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Fam Pract. 2006 Apr;23(2):180-7. Epub 2005 Dec 2.

Do clinical findings in lower respiratory tract infection help general practitioners prescribe antibiotics appropriately? An observational cohort study in general practice.

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Maastricht University, Care and Public Health Research Institute, Department of General Practice, PO Box 616, 6200 MD Maastricht, The Netherlands.



Antibiotics are over-prescribed for lower respiratory tract infection (LRTI). The influence of clinicians' history and examination findings on antibiotic prescribing for LRTI has not been directly assessed, and the extent to which these clinical findings predict appropriate antibiotic prescribing is unknown. A clearer understanding is crucial to achieving evidence-based prescribing.


To directly assess the influence of general practitioners' history and examination findings on antibiotic prescribing for LRTI, and to explore the extent to which these clinical findings predict appropriate antibiotic prescribing.


In this observational cohort study 25 GPs in The Netherlands were recruited during routine consultations and 247 adult patients with a clinical diagnosis of LRTI. The GPs recorded clinical information. Odds ratios (ORs) with 95% confidence intervals (CIs) for clinical variables predicting a prescription for an antibiotic were calculated. The relationship between antibiotic prescription and radiographic evidence of pneumonia was explored in order to gauge appropriateness of antibiotic prescribing.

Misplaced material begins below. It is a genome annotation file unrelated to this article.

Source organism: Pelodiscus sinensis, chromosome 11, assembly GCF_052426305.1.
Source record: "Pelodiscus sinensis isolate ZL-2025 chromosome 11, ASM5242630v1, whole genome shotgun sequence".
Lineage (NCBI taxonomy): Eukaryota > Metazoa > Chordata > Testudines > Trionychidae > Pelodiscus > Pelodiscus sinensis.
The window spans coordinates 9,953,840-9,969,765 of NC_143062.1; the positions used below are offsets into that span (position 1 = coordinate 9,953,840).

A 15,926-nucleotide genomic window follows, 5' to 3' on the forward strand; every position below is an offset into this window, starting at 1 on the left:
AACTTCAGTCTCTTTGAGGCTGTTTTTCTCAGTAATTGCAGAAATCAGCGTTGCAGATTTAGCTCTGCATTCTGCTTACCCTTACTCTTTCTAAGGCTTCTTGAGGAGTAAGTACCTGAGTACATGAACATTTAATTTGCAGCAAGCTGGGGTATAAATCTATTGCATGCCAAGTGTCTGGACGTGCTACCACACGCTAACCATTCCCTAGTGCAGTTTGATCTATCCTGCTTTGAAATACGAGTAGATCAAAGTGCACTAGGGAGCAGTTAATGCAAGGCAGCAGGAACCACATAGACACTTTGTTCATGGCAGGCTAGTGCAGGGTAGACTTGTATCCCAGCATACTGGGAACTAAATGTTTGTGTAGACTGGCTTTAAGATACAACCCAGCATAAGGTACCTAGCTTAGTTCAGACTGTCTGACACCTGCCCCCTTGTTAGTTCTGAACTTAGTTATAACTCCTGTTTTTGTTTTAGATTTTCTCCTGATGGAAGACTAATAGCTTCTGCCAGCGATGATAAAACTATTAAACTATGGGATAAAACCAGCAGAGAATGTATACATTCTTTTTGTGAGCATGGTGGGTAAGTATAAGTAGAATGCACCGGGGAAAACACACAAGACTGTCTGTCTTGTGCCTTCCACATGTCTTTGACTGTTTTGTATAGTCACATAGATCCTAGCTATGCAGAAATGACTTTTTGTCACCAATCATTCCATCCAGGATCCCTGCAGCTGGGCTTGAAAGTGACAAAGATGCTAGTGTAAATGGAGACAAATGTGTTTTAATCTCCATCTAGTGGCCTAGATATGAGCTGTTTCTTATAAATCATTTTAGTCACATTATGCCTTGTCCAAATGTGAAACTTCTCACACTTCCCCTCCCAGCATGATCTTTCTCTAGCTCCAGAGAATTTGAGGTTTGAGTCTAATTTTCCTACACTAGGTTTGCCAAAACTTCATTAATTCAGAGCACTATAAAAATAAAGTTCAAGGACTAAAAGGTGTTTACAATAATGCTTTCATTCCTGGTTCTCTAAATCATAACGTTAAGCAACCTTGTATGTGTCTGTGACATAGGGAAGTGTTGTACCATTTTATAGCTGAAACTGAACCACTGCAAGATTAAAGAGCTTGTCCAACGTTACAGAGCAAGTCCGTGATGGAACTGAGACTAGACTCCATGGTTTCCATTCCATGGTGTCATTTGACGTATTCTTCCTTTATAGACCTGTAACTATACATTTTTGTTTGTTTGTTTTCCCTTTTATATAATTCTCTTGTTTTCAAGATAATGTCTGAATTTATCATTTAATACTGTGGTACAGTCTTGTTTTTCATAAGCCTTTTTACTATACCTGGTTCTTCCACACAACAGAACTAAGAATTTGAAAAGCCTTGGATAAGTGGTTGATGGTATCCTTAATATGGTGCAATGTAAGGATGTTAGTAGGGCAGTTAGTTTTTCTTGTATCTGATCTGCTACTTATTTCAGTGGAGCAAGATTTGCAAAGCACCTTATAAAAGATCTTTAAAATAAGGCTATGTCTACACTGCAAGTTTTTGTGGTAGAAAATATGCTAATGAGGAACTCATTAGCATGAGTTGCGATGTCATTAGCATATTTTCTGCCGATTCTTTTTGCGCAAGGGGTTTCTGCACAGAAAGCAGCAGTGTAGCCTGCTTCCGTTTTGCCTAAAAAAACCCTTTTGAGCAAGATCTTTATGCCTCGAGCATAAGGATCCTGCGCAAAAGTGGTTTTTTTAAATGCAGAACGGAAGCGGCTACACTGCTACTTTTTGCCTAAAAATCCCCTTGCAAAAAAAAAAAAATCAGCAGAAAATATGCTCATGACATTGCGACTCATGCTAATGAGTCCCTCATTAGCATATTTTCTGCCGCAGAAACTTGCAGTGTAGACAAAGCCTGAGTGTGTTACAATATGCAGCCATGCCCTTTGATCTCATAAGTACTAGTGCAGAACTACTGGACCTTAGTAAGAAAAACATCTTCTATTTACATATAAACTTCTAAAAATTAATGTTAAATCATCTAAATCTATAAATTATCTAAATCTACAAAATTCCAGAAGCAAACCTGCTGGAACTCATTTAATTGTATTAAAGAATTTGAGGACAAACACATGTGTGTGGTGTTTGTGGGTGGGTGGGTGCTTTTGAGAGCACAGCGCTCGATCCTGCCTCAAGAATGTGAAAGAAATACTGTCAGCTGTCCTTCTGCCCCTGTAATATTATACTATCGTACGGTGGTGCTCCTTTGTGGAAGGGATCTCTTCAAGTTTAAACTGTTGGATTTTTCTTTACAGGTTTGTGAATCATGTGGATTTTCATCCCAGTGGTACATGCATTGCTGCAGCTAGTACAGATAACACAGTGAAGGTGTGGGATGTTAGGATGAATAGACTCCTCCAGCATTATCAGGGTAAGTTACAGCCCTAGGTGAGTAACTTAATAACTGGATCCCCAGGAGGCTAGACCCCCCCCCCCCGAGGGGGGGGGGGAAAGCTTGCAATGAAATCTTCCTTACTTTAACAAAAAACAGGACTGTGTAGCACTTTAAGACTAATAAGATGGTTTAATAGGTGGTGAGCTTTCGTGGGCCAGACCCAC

Auscultation abnormalities (OR 11.5; 95% CI 5.4-24.7), and diarrhoea (OR>11) were strongly associated with antibiotic prescribing. An antibiotic was prescribed for 195 (79%) patients. Assuming that an antibiotic definitely needs to be prescribed only for patients with pneumonia, antibiotics may have been inappropriately prescribed for 166/193 (86%) of the patients. Antibiotics were not prescribed for 5 of the 32 (16%) patients with a radiographic diagnosis of pneumonia.


Abnormal findings on auscultation in patients with LRTI strongly predict antibiotic prescribing and this is probably inappropriate for most patients. These results should prompt GPs to consider the extent to which finding 'crackles/rhonchi on auscultation' influences their decisions to prescribe antibiotics for their patients with LRTI, and to consider the predictive value of individual clinical signs in reaching evidence-based prescribing decisions.

[Indexed for MEDLINE]

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